Higher Boston area real estate prices have ushered in the return of the house flipper. Flippers are loosely defined as investors who buy homes, maybe perform some minor or major improvements and try to immediately sell the properties –– usually at a much higher price than they paid for it. In 2015, the number of active home flippers in the market reached the highest level in almost a decade. Let’s take a closer look at the future of flipping.
Boston Area Real Estate Flips Popular
According to RealtyTrac, there were nearly 180,000 single-family homes and condominiums flipped in 2015. Technically, a flip is defined as a home that is bought and resold within a 12 month period. Flip transactions comprised 5.5% of all sales in 2015 – the first increase in the flipping share in more than four years. RealtyTrac reports that flipping activity increased in 75% of the nation’s housing markets. In addition, profits are setting records, too.
Boston area real estate experts attribute the growth in flipping to the renewed confidence in the housing market’s ongoing recovery. RealtyTrac says not only is the share of home flips rising again, but even smaller investors are participating in the buy and sell activity.
In some markets across the U.S. there are still a number of distressed properties on the market for sale. And, investor demand fueled by the unstable stock market has reopened this avenue for investment growth and profit gain. Real estate agents report multiple offers on the best investable properties as soon as they hit the market. If there’s money to be made in a particular house, the flippers are very interested and are acting fast.
One concern on the horizon is that home prices could be rising too fast – even for the flippers’ tastes. the main reason for the increase in prices during 2015 and so far this year is the basic law of supply and demand. The supply of homes on the market is low – especially near the lower end of the housing market – and the demand is high. Everybody, not just the flippers, wants a good deal. The prices for homes sold in January were nearly 7% higher than January 2015 and represented a higher annual gain than the month of December, according to CoreLogic. The fear is that house flipping will cause prices to rise even higher – artificially higher – most notably in markets experiencing the lowest inventory.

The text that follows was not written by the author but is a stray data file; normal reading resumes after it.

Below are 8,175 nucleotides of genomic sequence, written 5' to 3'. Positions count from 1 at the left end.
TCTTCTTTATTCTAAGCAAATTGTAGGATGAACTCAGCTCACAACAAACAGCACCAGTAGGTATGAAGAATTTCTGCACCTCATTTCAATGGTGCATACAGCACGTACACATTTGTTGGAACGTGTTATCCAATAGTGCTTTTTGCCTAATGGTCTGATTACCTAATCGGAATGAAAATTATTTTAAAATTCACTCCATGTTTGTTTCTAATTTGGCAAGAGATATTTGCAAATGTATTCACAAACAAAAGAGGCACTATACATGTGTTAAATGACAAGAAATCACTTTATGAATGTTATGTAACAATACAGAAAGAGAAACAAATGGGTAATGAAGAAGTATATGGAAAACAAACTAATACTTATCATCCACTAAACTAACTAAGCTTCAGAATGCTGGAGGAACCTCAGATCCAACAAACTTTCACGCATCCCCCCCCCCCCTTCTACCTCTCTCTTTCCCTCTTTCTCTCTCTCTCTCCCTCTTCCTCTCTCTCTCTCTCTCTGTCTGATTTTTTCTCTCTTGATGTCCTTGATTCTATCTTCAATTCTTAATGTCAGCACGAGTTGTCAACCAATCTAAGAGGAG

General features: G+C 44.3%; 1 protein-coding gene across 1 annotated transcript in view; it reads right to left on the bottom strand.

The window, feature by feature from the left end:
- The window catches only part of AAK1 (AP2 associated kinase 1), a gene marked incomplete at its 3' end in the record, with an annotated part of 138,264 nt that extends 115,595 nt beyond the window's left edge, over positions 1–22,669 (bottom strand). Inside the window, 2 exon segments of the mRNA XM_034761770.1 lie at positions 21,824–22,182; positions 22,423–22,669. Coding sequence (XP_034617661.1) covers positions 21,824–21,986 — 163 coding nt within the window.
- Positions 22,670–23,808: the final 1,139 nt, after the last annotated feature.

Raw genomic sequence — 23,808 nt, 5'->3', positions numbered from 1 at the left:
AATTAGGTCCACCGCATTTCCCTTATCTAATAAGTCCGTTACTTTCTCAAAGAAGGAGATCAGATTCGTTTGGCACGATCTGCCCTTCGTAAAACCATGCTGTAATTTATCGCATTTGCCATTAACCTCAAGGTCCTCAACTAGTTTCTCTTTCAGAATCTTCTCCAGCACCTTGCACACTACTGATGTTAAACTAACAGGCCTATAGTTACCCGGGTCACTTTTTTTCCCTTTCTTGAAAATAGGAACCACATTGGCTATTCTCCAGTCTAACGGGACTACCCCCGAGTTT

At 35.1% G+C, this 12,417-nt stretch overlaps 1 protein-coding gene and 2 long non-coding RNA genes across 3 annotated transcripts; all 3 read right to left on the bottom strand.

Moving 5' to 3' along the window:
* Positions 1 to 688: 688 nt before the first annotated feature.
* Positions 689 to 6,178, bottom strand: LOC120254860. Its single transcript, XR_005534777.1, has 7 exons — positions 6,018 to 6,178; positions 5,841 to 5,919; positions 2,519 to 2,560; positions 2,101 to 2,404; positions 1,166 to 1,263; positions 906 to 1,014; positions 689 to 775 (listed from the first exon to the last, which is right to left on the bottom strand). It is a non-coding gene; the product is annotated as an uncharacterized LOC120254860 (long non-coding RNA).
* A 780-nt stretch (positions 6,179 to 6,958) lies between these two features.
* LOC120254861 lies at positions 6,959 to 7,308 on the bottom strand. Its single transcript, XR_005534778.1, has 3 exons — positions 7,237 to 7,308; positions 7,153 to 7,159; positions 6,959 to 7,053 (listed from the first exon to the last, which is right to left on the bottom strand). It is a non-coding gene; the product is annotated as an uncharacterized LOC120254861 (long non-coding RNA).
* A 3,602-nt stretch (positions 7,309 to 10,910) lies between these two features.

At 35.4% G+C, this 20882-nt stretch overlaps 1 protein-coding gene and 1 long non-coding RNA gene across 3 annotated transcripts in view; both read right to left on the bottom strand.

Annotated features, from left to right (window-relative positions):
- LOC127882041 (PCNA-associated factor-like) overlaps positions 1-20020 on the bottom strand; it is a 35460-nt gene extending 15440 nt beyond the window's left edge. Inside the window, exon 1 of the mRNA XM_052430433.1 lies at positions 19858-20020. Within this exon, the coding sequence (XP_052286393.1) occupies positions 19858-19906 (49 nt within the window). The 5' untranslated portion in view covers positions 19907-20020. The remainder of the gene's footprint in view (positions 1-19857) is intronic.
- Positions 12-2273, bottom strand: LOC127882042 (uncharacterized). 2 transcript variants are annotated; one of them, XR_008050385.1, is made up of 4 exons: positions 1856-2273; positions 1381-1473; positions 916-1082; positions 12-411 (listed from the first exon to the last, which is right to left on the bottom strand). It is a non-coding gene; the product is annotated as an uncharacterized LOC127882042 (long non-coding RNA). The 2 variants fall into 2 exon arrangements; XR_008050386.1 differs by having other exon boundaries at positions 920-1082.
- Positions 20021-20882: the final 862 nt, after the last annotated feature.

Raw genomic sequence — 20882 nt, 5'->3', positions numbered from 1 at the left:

Some economists warn that as home flipping increases, it’s usually an indication of potential problems in the housing market. Such was the case in the housing boom of a decade ago. The difference then, however, was that the flippers were utilizing cheap and available credit to buy their properties, with little of their own money invested in the homes. Because that type of credit and lending is no longer available as it once was, flippers instead are using a larger amount of their own cash into their deals, even with investor financing.
One leading economist said, “More inexperienced home flippers with a smaller financial cushion could be a sign of an over-speculative market, but the data indicate that flippers in 2015 continued to operate within relatively conservative margins.” He went on to say that, “Homes flipped in 2015 were on average purchased at a 26 % discount below estimated market value and resold by the flipper at a 5% premium above estimated market value.”
Even more concerning is the ever-weakening home affordability for the first-time home buyer or owner occupant looking to trade up. With first-time buyers comprising a much smaller share of total home buyers today than ever before, the risk of a recurring housing price bubble could continue to dissuade them from buying.
In some markets – especially urban areas – investors have to put more of their money into the property to finance it and renovate homes that are often in critical disrepair. And while the properties can be bought for relatively low sales prices and investors stand to make handsome profits once the houses are renovated and sold, investors must be careful to buy the right property in the right market. The failure to do so will result in not having the buyers they need.
Immediately following the recent housing crash, large institutional investors swooped in and purchased thousands of properties in distress. They were able to transform the overwhelming majority of those properties into single-family rental homes. Institutional investors today are buying fewer properties. Smaller investors are taking their place. And those small investors have a penchant to buy and sell – flip the homes – rather than hold onto them in a Boston area real estate investment portfolio.
The total number of investors completing at least one flipped transaction in 2015 was at the highest level in more than eight years. The number of flips per investor was at the lowest level since 2008 according to RealtyTrac.
As home prices continue to rise, flippers in turn are seeing their returns increase. Of the homes that were flipped in 2015, the average gross profit was $55,000 nationwide. That amount represents the highest gross profit levels in a decade (since 2005,) RealtyTrac reports. The return on investment neared 46%, an increase of 2% over 2014 and an 11% increase compared to 2005, when flipping was widespread.
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